Building Soil Tilth: Grazing Sheep on Cover Crop
Zakarison Partnership, Pullman, WA
June 8, 2015
The Palouse region greeted twenty-six farmers, agricultural students, and agricultural professionals with a warm, breezy day for the farm walk at Zakarison Partnership. The Partnership is owned and operated by Sheryl Hagen-Zakarison and Eric Zakarison who were eager to host a farm walk that displayed all the fantastic research they have occurring on their farm in partnership with Washington State University (WSU). This research included building soil fertility through grazing sheep on cover crop in a rotational system and quinoa variety trials. Soil and crop researchers and experts in attendance included Lynne Carpenter-Boggs and John Reganold, both of WSU.
To begin the farm walk, Jonathan Wachter, a WSU graduate student, led attendees out to his test plots to discuss his research on reintegrating perennial pasture and livestock into rotational cropping systems common to the Palouse region. This year is the fourth season of the project in which Jonathon is testing three basic treatments – conventional, integrated (livestock allowed to graze), and organic. The conventional rotation involves rotating through spring pea and either winter or spring wheat utilizing reduced tillage but otherwise conventional inputs and disease management strategies. The integrated rotation involves grazing sheep on spring and winter pea green manures rotated with either winter or spring wheat (also allowing the sheep to graze on the wheat stubble after harvest). This integrated system utilizes reduced tillage and the grazed green manures to reduce the use of nitrogen fertilizers. The third treatment was organic in which the first three years of the rotation grew alfalfa hay as part of the transitional period to organic. Sheep were grazed on the alfalfa this year (2015) to help terminate the crop, followed by a planting of spring pea. The Zakarisons have a total of 160 sheep (55 of those being ewes) that are grazed through Jonathan’s plots.
Jonathan’s preliminary results are promising, revealing the ability for an integrated system to build soil health. The total soil carbon increased in the plots cropped in hay and the organic matter accumulated even 7 feet beneath the soil surface. Grazing also returned nutrients to the soil and had the added benefit of reducing weed pressure. In 2016, all three treatments will be planted in winter wheat, so Jonathan hopes to see more of a difference in terms of economic returns and yields when comparing the systems.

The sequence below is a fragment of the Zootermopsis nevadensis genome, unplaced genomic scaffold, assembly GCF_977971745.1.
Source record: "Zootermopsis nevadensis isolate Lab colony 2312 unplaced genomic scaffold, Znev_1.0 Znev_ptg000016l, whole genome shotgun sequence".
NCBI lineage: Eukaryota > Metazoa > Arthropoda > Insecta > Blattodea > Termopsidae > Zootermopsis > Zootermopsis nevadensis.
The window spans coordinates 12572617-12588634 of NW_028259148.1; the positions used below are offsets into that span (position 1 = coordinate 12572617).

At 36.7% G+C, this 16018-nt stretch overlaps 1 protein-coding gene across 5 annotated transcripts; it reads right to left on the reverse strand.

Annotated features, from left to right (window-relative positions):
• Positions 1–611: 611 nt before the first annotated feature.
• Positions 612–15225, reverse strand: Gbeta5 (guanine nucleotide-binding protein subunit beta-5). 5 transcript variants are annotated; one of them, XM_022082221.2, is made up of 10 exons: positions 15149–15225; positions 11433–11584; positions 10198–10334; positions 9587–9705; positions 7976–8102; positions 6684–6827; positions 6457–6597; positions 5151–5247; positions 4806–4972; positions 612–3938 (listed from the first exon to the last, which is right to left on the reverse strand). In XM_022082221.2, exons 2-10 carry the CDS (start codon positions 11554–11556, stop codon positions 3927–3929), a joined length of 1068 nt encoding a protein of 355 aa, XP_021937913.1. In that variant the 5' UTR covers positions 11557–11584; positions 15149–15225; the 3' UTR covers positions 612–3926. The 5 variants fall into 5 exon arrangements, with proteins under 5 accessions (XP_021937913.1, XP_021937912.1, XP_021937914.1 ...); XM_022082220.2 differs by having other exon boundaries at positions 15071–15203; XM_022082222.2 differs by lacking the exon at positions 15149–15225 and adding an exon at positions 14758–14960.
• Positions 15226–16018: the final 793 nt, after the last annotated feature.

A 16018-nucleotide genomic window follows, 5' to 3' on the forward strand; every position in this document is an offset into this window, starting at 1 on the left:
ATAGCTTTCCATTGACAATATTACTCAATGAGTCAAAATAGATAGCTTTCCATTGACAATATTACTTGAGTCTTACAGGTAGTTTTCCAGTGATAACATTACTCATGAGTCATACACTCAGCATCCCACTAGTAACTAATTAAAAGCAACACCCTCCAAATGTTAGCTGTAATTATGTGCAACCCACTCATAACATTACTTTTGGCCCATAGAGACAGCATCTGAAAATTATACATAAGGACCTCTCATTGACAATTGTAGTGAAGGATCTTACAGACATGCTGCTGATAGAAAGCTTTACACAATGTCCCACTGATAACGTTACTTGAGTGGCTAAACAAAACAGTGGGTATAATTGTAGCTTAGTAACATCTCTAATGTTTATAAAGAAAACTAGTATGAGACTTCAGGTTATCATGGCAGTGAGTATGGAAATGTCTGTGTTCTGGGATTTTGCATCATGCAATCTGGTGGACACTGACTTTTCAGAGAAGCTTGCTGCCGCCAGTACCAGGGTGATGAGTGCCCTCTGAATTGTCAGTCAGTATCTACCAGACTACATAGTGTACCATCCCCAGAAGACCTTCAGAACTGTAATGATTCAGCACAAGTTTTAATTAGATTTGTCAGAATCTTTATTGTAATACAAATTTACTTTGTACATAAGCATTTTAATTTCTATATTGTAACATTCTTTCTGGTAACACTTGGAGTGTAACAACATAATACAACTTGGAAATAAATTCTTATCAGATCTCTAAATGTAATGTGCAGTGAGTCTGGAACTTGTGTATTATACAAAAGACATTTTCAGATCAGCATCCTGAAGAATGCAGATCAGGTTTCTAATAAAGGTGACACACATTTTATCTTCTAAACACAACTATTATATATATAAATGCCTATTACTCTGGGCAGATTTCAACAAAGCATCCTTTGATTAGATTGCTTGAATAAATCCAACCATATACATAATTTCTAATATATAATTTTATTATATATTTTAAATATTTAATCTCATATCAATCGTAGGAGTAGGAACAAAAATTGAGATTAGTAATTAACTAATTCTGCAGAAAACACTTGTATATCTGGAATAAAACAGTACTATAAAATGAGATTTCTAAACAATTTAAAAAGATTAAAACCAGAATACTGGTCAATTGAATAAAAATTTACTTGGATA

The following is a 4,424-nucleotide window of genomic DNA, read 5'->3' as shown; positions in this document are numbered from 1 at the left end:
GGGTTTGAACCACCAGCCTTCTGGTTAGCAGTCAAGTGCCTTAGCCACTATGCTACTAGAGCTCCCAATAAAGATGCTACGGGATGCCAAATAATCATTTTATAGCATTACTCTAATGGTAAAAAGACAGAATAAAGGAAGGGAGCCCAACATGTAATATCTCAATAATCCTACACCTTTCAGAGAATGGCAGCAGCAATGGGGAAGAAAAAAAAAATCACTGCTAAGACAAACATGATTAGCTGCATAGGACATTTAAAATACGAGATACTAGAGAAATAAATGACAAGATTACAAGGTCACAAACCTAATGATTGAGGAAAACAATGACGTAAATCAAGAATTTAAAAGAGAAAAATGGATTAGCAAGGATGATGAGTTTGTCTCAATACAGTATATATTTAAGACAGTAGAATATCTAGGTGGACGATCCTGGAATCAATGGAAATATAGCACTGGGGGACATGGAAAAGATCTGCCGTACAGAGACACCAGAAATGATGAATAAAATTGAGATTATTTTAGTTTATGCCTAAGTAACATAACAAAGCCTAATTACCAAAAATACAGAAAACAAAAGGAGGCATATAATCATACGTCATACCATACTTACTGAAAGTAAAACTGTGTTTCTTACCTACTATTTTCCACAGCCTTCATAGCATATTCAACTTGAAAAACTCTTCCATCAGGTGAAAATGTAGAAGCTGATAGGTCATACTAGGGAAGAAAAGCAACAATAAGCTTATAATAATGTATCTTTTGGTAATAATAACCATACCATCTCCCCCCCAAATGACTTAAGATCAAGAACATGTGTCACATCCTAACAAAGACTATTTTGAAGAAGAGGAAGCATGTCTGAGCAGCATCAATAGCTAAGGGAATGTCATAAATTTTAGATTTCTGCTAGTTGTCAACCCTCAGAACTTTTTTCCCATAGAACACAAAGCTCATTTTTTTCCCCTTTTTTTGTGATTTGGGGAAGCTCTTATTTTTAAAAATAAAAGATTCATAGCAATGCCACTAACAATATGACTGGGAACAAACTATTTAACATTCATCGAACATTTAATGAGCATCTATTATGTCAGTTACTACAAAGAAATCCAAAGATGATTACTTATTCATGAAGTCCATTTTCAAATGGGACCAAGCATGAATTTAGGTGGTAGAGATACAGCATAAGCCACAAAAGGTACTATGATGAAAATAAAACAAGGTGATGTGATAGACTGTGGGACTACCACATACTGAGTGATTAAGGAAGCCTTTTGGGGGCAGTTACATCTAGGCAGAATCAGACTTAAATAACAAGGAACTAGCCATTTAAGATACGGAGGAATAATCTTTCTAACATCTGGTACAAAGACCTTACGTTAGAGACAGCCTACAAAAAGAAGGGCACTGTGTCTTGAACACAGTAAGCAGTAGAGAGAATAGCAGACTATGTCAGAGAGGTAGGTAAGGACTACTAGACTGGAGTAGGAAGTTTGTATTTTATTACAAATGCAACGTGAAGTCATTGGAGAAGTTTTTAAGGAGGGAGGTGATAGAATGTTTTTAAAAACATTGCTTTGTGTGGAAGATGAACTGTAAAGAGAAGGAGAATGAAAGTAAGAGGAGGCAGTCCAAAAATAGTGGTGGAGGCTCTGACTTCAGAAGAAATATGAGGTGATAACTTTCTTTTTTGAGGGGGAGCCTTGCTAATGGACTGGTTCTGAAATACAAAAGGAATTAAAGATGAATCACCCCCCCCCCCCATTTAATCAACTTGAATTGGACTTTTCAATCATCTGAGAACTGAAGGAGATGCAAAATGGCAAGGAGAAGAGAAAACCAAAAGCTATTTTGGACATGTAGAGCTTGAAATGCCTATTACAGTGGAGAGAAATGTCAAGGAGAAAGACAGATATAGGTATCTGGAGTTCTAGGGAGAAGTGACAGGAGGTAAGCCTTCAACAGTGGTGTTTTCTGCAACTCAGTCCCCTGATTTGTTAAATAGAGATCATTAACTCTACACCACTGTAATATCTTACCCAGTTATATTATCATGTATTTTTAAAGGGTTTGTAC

The group then walked to a different part of the farm to view 20 acres that Sheryl and their farm employee (and future partner), Mary Stewart, had recently fenced in preparation to put the sheep out to graze. These 20 acres were planted in a “crop cocktail” that included Flex Forage peas, beardless barley, turnips, and daikon radish. This cocktail is not only nutritious for the sheep (which they allow to graze down by 50%) but it serves as a green manure to prep the soil for fall planting of winter wheat. Eric will add liquid urea to the soil before planting, if needed.
The farm walk then ended by relocating to a different piece of Palouse hills owned by the Zakarison Partnership, on which quinoa varieties were being tested. Rachel Wieme, WSU graduate student, spoke about these plots in which she is testing the viability of certain varieties of quinoa for growth in the Inland Northwest. Quinoa is a crop that has been in high demand in recent years, and with some great work done by WSU, the crop is being researched more and more for its ability to be incorporated into cropping systems here in the Northwest. Rachel explained that even though it is a broadly adapted crop and is drought tolerant, quinoa is not heat tolerant and prefers cool night temperatures. This type of environment isn’t indicative for many parts of Washington State, but there is room for improvement through the exploration and breeding of different traits in quinoa. Rachel’s research also centers on a three-year rotation of chickpea, barley, and quinoa. Overall, her research takes a system approach to get a basic idea of how quinoa within a cropping system affects yields, crop quality, soil biology, pest pressures, and soil structure.
This farm walk gave interesting look into the research being completed to give farmers options to build their soil fertility, increase their economic viability, and explore new cropping systems and crops. Sheryl and Eric are the type of farmers that encourage the use of research to improve our farming systems in a sustainable way. Further, it was apparent that they are invested in furthering the future of sustainable agriculture through training new farmers, such as Mary, to carry on the work of improving our farming systems. The farm walk ended with a lovely community potluck in which a dozen farmers and students continued to network and share information regarding sustainable agriculture.
Summary by Angela Anegon.
This Farm Walk is supported in part by the Beginning Farmer and Rancher Development Program of the National Institute of Food and Agriculture, USDA, Grant # 2012-49400-19575. For more resources and programs for beginning farmers and ranchers please visit www.Start2Farm.gov.